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Debate still exists over whether or not alcoholism should be considered a disease. Some people, including health care professionals, say that it is; others say it is not.

Much more is known now about alcoholism than in years past. For example, there is proof that genetics can play a part. This will be addressed more fully later in this article. In addition, it has been shown that the physical dependence on alcohol can be just as real, and devastating, as any psychological dependence.

Alcoholism usually progresses at a very gradual process. This process occurs as alcohol changes the levels of certain chemicals that are already present in the brain. Two specific chemicals deal with impulse control and the desire for pleasure. As alcohol use increases, the chemicals that control impulsive acts are dampened, while those that control feelings of pleasure are heightened. The result is a literal craving for alcohol in order to appease those feelings.

As mentioned earlier, genetics can play a role in alcoholism. It has been estimated that 20 to 25% of those who had fathers or brother who were alcoholics can become alcoholics; for females with alcoholic mothers or sisters; the estimation 5%. Studies have been conducted to support these figures, and indeed findings are beginning to reveal that specific chromosomes and gene markers may also be involved. Further, those who have a family history of alcoholism also show changes in brain wave patterns.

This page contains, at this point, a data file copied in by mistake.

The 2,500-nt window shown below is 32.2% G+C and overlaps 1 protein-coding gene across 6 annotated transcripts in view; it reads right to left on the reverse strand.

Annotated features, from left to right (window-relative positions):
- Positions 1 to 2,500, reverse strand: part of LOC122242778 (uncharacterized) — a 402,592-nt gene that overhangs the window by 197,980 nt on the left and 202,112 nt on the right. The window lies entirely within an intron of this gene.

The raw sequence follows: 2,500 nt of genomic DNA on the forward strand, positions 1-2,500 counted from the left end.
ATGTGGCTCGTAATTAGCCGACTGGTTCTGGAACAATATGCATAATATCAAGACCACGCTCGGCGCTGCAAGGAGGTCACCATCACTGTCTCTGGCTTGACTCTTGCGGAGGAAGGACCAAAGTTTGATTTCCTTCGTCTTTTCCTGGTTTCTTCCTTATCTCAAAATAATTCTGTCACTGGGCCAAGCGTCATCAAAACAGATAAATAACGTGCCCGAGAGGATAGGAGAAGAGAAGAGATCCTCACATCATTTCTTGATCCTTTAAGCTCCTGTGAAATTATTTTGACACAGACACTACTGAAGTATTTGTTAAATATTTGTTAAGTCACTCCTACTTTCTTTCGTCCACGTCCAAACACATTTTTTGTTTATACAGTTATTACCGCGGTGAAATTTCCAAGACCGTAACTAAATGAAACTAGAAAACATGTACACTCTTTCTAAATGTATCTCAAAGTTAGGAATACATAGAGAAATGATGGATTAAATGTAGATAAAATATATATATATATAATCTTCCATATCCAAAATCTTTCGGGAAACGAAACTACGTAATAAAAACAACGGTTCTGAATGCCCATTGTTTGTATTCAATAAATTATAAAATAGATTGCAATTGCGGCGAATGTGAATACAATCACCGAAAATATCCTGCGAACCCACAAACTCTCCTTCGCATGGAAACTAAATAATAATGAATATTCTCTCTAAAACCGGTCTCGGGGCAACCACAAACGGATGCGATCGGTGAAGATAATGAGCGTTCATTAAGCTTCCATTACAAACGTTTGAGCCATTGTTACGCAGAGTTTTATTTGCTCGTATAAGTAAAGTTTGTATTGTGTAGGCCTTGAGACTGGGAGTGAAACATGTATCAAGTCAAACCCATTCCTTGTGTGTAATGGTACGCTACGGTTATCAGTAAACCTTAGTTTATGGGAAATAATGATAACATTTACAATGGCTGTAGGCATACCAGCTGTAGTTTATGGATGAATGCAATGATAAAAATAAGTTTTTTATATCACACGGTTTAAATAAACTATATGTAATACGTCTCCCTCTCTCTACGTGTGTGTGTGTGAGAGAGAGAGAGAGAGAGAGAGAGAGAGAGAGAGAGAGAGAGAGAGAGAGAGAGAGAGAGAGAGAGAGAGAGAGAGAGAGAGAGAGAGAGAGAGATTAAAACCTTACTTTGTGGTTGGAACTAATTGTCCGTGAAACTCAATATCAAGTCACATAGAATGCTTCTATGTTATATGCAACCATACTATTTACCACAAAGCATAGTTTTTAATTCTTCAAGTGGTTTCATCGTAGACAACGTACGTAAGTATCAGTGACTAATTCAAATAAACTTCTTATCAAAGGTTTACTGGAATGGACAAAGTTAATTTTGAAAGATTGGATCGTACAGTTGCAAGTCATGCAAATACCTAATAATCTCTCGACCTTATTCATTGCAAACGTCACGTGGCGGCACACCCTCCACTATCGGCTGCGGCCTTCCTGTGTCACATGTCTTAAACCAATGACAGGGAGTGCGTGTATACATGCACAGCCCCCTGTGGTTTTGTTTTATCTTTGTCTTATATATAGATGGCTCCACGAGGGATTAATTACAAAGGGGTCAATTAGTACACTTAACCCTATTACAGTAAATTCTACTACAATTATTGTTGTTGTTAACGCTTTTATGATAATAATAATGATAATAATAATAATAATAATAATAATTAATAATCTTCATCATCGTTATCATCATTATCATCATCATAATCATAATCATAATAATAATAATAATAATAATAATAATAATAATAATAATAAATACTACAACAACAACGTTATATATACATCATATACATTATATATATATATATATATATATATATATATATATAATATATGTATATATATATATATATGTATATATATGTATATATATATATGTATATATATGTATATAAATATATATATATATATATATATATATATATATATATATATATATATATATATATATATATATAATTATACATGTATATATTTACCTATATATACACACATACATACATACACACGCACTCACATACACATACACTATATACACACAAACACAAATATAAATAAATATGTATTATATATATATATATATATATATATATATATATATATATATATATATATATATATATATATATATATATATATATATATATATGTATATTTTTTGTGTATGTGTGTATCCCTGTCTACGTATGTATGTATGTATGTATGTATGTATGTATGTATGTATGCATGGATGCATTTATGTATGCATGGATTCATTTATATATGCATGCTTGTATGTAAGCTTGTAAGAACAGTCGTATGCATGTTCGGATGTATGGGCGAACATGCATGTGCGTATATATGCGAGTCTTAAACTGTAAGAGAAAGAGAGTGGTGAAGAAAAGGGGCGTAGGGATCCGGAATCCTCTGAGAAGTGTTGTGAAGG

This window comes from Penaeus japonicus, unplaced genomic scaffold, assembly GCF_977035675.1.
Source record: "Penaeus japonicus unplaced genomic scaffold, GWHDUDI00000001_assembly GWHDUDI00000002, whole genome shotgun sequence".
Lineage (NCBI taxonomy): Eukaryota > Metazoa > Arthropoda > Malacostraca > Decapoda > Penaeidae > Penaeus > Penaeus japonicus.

None of these statistics will do anyone any good if help is not sought for a person suffering from alcoholism. The first step to seeking addiction treatment for this problem, or disease if one feels that way is, of course, for a person to admit there is a problem.

Family members, friends and loved ones can help with this if they know the signs and symptoms. These include, but are not limited to: discovering that a loved one drinks alone or hides his drinking from others; shows a true craving for alcohol; is unable to control how much he drinks; suffers blackouts; and becomes edgy or anxious if he cannot drink at a specific time. There are other symptoms also, but these are just a few.

As mentioned earlier, it is important that the person himself admit there is a problem. Once that occurs, however, there are ways in which a person can undergo alcohol rehab. Rehabilitation can be obtained at alcohol treatment centers where all the emphasis is placed on addiction treatment for alcoholism. Many people find these programs to be very effective, as they do not feel as though they have to accommodate others who may not have an alcohol addiction. The focus is totally on alcoholism, and in some cases, that is exactly what a person needs.

Rehab programs vary between centers, so there should be no problem in finding one that is right for the person suffering from alcoholism, especially if he is serious about overcoming this disease or problem.

References:
http://www.umm.edu/altmed/articles/alcoholism-000002.htm
http://web.pdx.edu/~hue/alcoholism_and_genetics.htm

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